A truly amazing performance. Simon Callow spoke for 100 minutes without a break. The theatre was in almost total silence for its entirety. A great insight into the life and mind of Wagner
DELOITTE IGNITE Inside Wagner's Head
Until Sat Sep 28 2013
© Francis Loney
'Inside Wagner's Head'
Time Out rating:
Time Out says
Posted: Thu Sep 12 2013
While Simon Callow is a thoroughly entertaining showman, there are not many classical composers’ lives from which even he could create an engaging one-man show. But Richard Wagner (1813-83) was no ordinary man or composer, and an unbroken 90 minutes whizz by in Callow’s illustrated lecture, directed by Simon Stokes and commissioned for the Deloitte Ignite Verdi/Wagner festival, curated by Stephen Fry.
Before a huge backdrop of Wagner’s sculptured face, a miscellany of props litter a simple stage. These are the leitmotifs of Wagner’s extraordinary oeuvre, and include a wooden spinning wheel (‘The Flying Dutchman’), a plastic horned helmet (‘The Valkyrie’) and a red wine goblet representing the Holy Grail (‘Parsifal’). Not forgetting a golden fortepiano, on which Callow demonstrates that he is no better than the German composer, who ‘had absolutely no aptitude for the instrument and played it like a troglodyte’.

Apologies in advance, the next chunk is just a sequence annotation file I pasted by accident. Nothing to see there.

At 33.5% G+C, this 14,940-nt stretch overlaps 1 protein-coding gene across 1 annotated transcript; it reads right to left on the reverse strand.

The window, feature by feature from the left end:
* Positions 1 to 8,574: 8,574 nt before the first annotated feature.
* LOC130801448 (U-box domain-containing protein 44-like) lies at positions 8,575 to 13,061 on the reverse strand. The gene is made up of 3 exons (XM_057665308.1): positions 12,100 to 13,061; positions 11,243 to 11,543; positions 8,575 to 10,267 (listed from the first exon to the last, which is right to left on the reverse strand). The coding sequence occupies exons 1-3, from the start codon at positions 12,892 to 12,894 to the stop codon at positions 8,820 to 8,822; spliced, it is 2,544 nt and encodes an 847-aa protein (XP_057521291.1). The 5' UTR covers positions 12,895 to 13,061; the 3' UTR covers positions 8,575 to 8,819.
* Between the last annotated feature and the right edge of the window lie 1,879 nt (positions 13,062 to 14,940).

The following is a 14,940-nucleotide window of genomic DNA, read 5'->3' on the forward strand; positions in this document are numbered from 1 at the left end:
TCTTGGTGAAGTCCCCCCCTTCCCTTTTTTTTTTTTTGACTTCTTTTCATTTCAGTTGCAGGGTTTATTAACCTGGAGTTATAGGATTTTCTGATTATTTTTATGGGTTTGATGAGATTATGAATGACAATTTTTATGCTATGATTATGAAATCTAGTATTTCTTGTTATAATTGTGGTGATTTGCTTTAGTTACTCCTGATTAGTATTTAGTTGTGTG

Wagner’s outspoken anti-Semitism and posthumous adoption by the Nazis have seen him despised by many, while the intoxicating music of his vast, groundbreaking, romantic operas has equally inspired cult-like devotion. Both aspects are considered by Callow in his chronological account of Wagner’s rumbustious life; yet he is neither apologist nor inquisitor, presenting matters from Wagner’s point of view in a consummate performance that steers a path between circumspect admiration and gentle ribbing at his madder antics.
Even if you have never heard a note of Wagner (and there are plenty of short excerpts here to remedy that), Callow brings this preposterous little man (and musical colossus) to life, giving an insight into the making of a troubled genius. To convey the idea of him as someone who spoke in a broad Saxon accent, ‘one that he made no effort whatsoever to get rid of’, Callow delivers Wagner’s quotes in a Lancastrian lilt. A simple device, perhaps, yet it’s typical of this well-researched show: a clever insight that turns this legendary character into a real person.
By Jonathan Lennie